NBAA Lauds Congressional Bill Providing Third-Class Medical Exemptions to Pilots

Contact: Dan Hubbard, (202) 783-9360,

Washington, DC, Feb. 27, 2015 – The National Business Aviation Association (NBAA) today welcomed the introduction of congressional legislation to allow private pilots, in certain instances, to use a driver’s license in lieu of a Federal Aviation Administration (FAA) medical certificate.

The legislation, the General Aviation Pilot Protection Act (GAPPA), was proposed in both the House and Senate on Feb. 25.

Sen. John Boozman (R-AK), co-chair of the Senate General Aviation Caucus, introduced the Senate bill (S. 573), which has five co-sponsors: Sens. Kelly Ayotte (R-NH), Joe Donnelly (D-IN), James Inhofe (R-OK), Jerry Moran (R-KS) and Pat Roberts (R-KS). Boozman’s bill was referred to the Senate Commerce, Science and Transportation Committee for consideration.

Rep. Todd Rokita (R-4-IN), a member of the House General Aviation Caucus, offered the House bill (H.R. 1086), which has seven co-sponsors: Reps. Bill Flores (R-17-TX), Sam Graves (R-6-MO), Richard Hanna (R-22-NY), Daniel Lipinski (D-3-IL), Stevan Pearce (R-2-NM), Collin Peterson (D-7-MN) and Mike Pompeo (R-4-KS). Rokita’s bill was referred to the House Transportation and Infrastructure Committee.

Under GAPPA, pilots who make noncommercial VFR (visual flight rules) flights in aircraft weighing up to 6,000 pounds with no more than six seats would be exempt from the third-class medical certification requirement. Pilots would be limited to carrying a maximum of five passengers, flying at altitudes below 14,000 feet mean sea level (MSL), and at a speed no faster than 250 knots.

“We are encouraged by the bipartisan support demonstrated in both the House and Senate for practical efforts to exempt certain pilots from third-class medical certification requirements,” NBAA President and CEO Ed Bolen said. “If an exemption to some medical certification requirements is allowed, the FAA’s scarce resources could be allocated to higher-risk oversight activities, even as a focus on safe flying would remain in place. We encourage Congress to provide early consideration of this important legislation.”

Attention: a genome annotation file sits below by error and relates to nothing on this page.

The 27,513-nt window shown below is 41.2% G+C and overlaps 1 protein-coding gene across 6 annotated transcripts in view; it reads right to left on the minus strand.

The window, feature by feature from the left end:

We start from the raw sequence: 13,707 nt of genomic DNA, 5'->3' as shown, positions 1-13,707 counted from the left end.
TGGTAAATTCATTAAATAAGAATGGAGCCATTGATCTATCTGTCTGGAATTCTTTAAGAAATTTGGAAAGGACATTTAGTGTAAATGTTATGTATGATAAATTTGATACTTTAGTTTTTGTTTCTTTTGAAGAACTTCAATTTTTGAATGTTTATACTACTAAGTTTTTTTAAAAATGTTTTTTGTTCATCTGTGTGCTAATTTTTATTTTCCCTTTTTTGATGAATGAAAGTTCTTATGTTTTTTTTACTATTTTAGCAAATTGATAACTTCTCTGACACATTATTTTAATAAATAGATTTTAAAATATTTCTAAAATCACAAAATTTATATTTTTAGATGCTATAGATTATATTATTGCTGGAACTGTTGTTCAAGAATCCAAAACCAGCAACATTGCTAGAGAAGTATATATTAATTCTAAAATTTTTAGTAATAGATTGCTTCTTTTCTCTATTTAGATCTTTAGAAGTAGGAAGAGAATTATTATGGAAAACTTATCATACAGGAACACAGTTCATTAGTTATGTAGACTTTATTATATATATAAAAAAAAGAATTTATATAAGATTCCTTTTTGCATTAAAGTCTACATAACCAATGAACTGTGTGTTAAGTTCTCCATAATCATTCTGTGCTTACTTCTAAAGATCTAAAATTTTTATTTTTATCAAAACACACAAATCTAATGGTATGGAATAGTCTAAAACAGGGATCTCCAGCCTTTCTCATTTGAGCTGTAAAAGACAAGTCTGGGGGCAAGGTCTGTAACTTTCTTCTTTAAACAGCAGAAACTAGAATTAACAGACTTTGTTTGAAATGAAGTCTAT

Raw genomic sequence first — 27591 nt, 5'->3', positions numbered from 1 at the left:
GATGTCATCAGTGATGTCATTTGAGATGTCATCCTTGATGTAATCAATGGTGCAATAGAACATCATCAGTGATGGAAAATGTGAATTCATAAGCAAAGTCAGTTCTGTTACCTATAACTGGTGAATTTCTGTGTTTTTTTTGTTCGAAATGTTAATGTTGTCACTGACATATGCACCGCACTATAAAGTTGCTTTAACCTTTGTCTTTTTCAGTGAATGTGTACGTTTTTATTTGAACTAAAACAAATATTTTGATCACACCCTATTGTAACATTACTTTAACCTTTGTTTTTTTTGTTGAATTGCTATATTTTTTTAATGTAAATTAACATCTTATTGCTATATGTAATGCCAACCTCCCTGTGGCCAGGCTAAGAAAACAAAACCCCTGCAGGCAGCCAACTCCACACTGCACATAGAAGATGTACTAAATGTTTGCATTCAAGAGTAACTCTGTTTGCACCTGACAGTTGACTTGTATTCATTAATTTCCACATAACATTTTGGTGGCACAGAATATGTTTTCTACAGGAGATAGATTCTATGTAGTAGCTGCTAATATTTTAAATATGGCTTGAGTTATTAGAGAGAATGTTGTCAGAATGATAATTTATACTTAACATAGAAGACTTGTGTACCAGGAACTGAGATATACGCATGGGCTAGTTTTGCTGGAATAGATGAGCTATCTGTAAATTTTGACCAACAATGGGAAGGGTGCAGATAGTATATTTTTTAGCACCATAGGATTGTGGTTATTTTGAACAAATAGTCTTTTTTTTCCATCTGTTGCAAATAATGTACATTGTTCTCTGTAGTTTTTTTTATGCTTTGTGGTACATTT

Language identical to GAPPA is also included in a broader measure, the Pilot’s Bill of Rights Part 2 (PBOR2), introduced in the House and Senate Feb. 25. Read more about PBOR2.

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Founded in 1947 and based in Washington, DC, the National Business Aviation Association (NBAA) is the leading organization for companies that rely on general aviation aircraft to help make their businesses more efficient, productive and successful. The Association represents more than 10,000 companies and provides more than 100 products and services to the business aviation community, including the NBAA Business Aviation Convention & Exhibition, the world’s largest civil aviation trade show. Learn more about NBAA at

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